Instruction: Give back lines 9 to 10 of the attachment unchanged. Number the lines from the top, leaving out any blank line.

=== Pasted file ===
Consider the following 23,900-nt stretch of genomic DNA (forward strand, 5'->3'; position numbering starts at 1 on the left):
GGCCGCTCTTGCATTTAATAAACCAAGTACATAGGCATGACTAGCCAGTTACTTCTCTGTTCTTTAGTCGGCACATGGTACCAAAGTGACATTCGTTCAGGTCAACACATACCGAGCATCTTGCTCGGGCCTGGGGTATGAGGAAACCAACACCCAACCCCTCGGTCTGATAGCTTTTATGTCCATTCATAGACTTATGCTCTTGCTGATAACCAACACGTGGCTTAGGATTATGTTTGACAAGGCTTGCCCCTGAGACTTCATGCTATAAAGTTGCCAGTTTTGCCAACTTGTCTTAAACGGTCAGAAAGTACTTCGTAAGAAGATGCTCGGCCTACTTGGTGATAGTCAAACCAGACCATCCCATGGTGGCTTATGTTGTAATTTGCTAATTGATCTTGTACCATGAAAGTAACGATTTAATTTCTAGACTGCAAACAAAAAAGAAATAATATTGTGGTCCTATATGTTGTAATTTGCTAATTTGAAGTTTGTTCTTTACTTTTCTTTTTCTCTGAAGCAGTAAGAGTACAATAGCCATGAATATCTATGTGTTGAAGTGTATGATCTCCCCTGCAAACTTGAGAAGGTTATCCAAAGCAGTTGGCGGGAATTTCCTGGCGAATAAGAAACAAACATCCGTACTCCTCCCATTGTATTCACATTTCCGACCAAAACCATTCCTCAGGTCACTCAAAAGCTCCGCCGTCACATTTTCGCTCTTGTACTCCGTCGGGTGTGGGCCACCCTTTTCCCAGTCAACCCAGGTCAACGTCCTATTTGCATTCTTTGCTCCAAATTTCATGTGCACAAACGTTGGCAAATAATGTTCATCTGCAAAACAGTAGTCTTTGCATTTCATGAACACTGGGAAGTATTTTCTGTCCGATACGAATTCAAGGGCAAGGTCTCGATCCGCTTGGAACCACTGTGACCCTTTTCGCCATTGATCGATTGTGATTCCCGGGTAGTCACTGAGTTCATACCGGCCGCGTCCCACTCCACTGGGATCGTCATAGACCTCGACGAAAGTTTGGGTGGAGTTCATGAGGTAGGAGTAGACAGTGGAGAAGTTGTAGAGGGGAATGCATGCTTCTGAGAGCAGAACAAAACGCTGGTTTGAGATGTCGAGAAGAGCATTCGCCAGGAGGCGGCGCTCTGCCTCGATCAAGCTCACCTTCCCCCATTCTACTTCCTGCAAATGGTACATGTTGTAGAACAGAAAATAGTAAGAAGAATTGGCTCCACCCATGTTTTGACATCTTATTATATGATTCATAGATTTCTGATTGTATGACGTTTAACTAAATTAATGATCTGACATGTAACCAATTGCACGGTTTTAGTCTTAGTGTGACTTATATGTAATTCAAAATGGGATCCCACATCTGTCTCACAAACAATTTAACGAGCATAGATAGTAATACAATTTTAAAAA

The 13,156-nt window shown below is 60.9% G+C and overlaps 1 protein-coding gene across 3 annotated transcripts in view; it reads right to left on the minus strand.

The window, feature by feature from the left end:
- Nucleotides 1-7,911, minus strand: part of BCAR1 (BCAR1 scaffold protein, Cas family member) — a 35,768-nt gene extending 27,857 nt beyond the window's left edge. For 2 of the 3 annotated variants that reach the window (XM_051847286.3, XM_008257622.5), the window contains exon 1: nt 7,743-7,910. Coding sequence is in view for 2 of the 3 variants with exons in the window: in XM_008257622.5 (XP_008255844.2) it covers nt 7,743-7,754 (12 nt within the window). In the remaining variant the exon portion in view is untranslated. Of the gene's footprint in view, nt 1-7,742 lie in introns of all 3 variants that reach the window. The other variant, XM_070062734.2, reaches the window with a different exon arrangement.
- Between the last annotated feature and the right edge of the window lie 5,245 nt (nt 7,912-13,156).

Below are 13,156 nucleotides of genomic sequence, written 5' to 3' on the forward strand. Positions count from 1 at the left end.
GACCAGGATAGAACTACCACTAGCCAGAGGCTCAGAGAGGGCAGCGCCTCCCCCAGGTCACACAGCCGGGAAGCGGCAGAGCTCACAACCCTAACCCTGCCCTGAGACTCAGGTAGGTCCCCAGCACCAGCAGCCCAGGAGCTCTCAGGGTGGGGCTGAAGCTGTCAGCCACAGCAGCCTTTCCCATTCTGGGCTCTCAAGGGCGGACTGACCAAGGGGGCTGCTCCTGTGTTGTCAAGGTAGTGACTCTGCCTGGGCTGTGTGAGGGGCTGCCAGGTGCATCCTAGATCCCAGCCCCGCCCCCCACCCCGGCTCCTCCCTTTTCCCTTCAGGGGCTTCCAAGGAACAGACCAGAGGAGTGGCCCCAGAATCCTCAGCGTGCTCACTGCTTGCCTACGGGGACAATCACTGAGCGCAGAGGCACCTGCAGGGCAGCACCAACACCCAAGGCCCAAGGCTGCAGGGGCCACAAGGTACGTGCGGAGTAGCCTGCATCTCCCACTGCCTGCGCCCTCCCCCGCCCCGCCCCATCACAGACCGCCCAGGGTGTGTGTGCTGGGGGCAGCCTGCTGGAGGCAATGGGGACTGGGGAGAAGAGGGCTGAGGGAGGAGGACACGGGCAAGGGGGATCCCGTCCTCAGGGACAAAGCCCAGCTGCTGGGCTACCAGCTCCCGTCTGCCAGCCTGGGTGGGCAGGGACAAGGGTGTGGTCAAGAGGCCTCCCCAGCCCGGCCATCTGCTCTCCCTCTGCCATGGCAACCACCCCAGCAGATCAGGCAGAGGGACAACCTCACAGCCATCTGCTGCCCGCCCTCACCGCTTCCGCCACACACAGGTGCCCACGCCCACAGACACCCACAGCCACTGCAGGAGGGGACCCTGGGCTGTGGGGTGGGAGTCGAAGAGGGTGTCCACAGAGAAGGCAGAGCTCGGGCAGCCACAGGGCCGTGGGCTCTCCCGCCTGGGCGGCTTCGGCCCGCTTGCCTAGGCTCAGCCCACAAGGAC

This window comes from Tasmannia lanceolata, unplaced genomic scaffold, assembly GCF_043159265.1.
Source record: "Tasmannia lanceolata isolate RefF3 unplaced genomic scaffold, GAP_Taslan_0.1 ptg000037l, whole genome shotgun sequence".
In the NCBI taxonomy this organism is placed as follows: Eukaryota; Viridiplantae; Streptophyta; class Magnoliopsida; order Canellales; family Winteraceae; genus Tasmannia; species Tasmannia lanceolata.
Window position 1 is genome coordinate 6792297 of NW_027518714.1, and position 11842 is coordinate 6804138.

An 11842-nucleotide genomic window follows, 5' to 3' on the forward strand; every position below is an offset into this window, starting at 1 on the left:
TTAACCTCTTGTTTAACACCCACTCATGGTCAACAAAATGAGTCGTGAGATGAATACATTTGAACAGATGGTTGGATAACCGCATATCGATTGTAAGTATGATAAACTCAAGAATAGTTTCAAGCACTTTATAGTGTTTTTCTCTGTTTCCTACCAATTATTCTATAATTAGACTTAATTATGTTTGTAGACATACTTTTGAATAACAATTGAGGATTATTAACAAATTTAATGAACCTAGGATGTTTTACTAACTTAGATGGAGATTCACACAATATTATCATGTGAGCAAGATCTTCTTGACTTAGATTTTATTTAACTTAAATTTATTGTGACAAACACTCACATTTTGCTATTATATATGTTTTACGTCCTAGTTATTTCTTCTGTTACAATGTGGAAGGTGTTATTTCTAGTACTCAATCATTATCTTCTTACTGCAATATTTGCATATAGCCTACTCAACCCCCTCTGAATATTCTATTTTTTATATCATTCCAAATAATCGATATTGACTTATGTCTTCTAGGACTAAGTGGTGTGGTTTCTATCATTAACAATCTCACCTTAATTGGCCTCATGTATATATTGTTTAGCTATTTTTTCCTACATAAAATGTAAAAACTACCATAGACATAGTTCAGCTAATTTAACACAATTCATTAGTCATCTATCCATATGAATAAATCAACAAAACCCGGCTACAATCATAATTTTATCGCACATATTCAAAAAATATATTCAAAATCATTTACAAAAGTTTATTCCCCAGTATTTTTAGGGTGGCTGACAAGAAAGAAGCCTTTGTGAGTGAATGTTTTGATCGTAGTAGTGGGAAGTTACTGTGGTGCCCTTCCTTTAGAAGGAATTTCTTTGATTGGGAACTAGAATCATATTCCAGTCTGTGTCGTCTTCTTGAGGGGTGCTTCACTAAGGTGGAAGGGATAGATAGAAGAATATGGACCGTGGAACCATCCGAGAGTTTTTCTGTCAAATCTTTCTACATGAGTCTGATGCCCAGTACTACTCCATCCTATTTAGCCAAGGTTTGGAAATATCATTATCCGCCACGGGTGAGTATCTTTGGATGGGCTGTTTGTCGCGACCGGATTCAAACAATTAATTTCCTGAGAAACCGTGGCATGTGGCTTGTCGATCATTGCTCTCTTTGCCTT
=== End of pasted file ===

This window comes from Tasmannia lanceolata, unplaced genomic scaffold, assembly GCF_043159265.1.
Source record: "Tasmannia lanceolata isolate RefF3 unplaced genomic scaffold, GAP_Taslan_0.1 ptg000037l, whole genome shotgun sequence".